A Facebook friend shared “I hate Strong Female Characters,” a great piece about gender equality and entertainment. Sophia McDougall writes,
When I talk about this, people offer synonyms; better, less limiting ways of saying the same thing. What about “effective female characters”, for instance? But it is not enough to redefine the term. It won’t do to add maybe a touch more nuance but otherwise carry on more or less as normal. We need an entirely new approach to the problem, which means remembering that the problem is far more than just a tendency to show female characters as kind of drippy. We need get away from the idea that sexism in fiction can be tackled by reliance on depiction of a single personality type, that you just need to write one female character per story right and you’ve done enough.
McDougall draws on film and television to expose the problem with strong female characters, but literature has its own issues – as Kameron Hurley identifies in “‘We Have Always Fought’: Challenging the ‘Women, Cattle and Slaves’ Narrative“:
…the moment we re-imagine the world as a buzzing hive of individuals with a variety of genders and complicated sexes and unique, passionate narratives that have yet to be told – it makes them harder to ignore. They are no longer, “women and cattle and slaves” but active players in their own stories.
Because when we choose to write stories, it’s not just an individual story we’re telling. It’s theirs. And yours. And ours. We all exist together. It all happens here. It’s muddy and complex and often tragic and terrifying. But ignoring half of it, and pretending there’s only one way a woman lives or has ever lived – in relation to the men that surround her – is not a single act of erasure, but a political erasure.
Populating a world with men, with male heroes, male people, and their “women cattle and slaves” is a political act. You are making a conscious choice to erase half the world.
As storytellers, there are more interesting choices we can make.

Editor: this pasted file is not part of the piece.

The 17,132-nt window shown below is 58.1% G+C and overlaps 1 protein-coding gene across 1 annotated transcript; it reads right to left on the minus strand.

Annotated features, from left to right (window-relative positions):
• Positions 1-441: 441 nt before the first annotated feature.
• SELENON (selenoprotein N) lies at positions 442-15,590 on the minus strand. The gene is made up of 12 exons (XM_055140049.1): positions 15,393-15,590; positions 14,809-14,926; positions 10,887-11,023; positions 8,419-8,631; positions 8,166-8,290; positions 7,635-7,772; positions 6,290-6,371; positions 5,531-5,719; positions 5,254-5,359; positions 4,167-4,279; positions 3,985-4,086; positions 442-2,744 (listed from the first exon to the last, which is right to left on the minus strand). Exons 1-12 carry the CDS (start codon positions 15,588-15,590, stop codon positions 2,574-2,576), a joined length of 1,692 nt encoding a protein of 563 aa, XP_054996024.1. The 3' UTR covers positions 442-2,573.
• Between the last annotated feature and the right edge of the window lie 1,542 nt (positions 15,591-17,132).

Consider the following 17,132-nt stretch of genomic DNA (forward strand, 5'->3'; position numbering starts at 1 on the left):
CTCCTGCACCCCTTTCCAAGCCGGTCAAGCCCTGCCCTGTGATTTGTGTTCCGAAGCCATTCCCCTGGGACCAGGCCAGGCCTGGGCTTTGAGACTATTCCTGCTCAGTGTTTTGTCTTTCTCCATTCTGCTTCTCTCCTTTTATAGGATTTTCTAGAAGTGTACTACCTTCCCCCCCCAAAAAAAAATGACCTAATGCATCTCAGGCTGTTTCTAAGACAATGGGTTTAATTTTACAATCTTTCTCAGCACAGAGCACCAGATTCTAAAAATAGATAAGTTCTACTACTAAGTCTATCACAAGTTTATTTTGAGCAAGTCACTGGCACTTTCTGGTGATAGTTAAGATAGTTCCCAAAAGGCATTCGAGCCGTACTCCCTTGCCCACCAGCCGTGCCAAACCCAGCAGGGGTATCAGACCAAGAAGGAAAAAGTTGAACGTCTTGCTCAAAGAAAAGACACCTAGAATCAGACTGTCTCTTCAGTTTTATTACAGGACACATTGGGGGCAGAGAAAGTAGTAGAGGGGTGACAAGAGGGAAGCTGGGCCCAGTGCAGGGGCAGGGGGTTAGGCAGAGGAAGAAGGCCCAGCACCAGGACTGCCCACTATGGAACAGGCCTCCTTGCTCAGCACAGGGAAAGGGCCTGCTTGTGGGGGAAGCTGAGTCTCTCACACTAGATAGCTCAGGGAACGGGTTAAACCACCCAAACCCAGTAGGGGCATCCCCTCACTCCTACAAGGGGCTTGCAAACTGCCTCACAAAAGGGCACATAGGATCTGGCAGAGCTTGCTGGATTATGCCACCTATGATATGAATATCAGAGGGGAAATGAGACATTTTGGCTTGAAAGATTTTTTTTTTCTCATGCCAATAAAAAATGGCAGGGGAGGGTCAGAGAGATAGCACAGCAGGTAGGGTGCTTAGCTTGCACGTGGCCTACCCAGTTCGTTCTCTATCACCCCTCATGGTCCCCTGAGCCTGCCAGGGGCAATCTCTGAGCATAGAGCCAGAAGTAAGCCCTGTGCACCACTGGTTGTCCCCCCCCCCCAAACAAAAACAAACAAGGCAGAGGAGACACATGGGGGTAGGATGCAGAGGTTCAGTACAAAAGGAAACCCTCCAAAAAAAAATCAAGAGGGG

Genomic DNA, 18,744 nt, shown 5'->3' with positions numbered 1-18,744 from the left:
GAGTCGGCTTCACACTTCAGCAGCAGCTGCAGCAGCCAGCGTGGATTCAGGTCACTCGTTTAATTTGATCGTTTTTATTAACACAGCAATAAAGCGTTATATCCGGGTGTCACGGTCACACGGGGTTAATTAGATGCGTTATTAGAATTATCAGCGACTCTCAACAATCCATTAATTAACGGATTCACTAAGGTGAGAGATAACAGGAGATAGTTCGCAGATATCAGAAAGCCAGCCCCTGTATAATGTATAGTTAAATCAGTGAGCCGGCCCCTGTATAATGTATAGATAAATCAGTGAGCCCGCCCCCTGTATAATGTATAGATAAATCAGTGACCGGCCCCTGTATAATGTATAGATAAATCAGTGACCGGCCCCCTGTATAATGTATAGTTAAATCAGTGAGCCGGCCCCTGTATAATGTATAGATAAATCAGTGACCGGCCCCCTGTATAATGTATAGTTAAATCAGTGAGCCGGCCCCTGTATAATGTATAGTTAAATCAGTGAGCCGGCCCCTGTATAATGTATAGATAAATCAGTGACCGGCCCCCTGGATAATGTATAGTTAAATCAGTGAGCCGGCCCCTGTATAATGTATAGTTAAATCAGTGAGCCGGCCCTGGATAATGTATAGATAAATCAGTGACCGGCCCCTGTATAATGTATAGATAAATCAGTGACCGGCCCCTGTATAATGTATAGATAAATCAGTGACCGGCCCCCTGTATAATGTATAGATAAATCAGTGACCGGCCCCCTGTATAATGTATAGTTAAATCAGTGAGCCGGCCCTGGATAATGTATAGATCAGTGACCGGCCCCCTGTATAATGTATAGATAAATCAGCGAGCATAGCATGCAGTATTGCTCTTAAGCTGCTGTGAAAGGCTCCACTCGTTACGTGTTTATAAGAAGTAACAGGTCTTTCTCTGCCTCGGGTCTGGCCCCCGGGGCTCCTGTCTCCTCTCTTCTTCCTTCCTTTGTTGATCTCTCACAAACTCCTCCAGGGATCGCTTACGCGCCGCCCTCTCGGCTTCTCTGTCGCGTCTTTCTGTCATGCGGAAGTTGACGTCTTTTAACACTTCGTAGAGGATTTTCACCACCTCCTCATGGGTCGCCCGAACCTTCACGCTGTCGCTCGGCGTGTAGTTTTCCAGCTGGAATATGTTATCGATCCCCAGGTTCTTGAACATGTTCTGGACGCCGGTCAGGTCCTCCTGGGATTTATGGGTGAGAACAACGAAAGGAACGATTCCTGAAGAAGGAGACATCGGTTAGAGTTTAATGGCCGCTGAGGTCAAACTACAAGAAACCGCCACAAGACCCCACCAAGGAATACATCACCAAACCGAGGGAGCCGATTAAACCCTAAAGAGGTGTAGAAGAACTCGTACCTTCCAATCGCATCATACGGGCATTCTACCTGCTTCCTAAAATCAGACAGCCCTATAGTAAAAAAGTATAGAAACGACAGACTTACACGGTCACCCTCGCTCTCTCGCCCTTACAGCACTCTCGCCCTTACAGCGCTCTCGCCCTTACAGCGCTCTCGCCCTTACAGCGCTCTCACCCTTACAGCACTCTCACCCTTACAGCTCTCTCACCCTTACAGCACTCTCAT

In my opinion, there are counterexamples out there. Shows like Firefly, Scandal, and Once Upon a Time come to mind, and George R. R. Martin’s A Song of Ice and Fire series is rife with “strong female characters” who are as complex as their male counterparts. However, I see what McDougall and Hurley mean, because I see it in my own writing.
Yes, I was a Gender Studies major. Yes, at some point I considered pursuing my PhD in Gender Studies. And yes, I am a feminist. Yet I still perpetuate gender inequality with my manuscript.
My protagonist is a female. Cassandra is driven, intelligent, and witty. She’s a strategist. Cassandra compels others to action. In every way she can, Cassandra fights with conviction and skill.
With my primary character grouping, she currently makes up half of the women. The male-to-female ratio among my primary characters is 4:1.
The other major female character? Well, she’s meant to deconstruct the Virgin/Whore dichotomy, so female sexuality is front and center with that one.
I finished writing my manuscript almost a year ago. I’ve been revising it since, trying to get it to a point where it’s “ready” (I’ll know it when it happens, okay?). In that time, I’ve realized that some things just don’t work. I haven’t been able to put my finger on it, but I think know now.
Internal and external conflicts center on elements of equality and identity; when your female perspectives are drowned out by a variety of male perspectives, it’s hard to present an equitable story. There are a range of male identities, in a slew of occupations. But the female voice, despite its dominance page-wise, is still weak and one-sided.
There’s a great story here, and clearly it’s still emerging. So as I’m revising, what else can I do? I can’t just put in extra women; I can’t add unnecessary characters just so the reader hears more female voices. I can’t see throwing random women on the page as anything other than a disservice.
I decided to continue revising, paying attention to close attention to gender and sexuality. Until I figured something out, I could at least make sure my existing characters were complex and well-written. I noticed some flaws right away. Rebecca had always been written as a delicate, gentle woman – but that didn’t mesh with her background. I expanded her history (within appropriate limits for the story) and modified her appearance. She’s more than just a wife and mother; she is a dynamic, bold woman.
Then I came up with the “Orlando Option.”
I’m not going to find literary interstices and squeeze female characters in. But if I’m going to deepen my characters, why shouldn’t I consider gender changes as part of that process? There are men in my manuscript who aren’t as layered and nuanced as I’d like them to be. What if I’m tapped out writing them because they’re men?
Look, I get it – I don’t want to “add women and stir,” and I can see how this might seem to be the same thing. To me, it isn’t. I’m dealing with a handful of characters that I’ve written and can’t take any farther except to Mandyville. “Maleness” doesn’t add anything to their story, or the story as a whole. They don’t have to be male to be interesting or compelling; making them female offers them previously unavailable opportunities.
I’m dealing with identity here – and relationships change dramatically and for the better when gender dynamics shift.
So far, it’s working. This manuscript is getting closer to “ready.” And the active players in my narrative have plenty to say.
How do gender perspectives inform your narrative? How might they shift to tell a different story?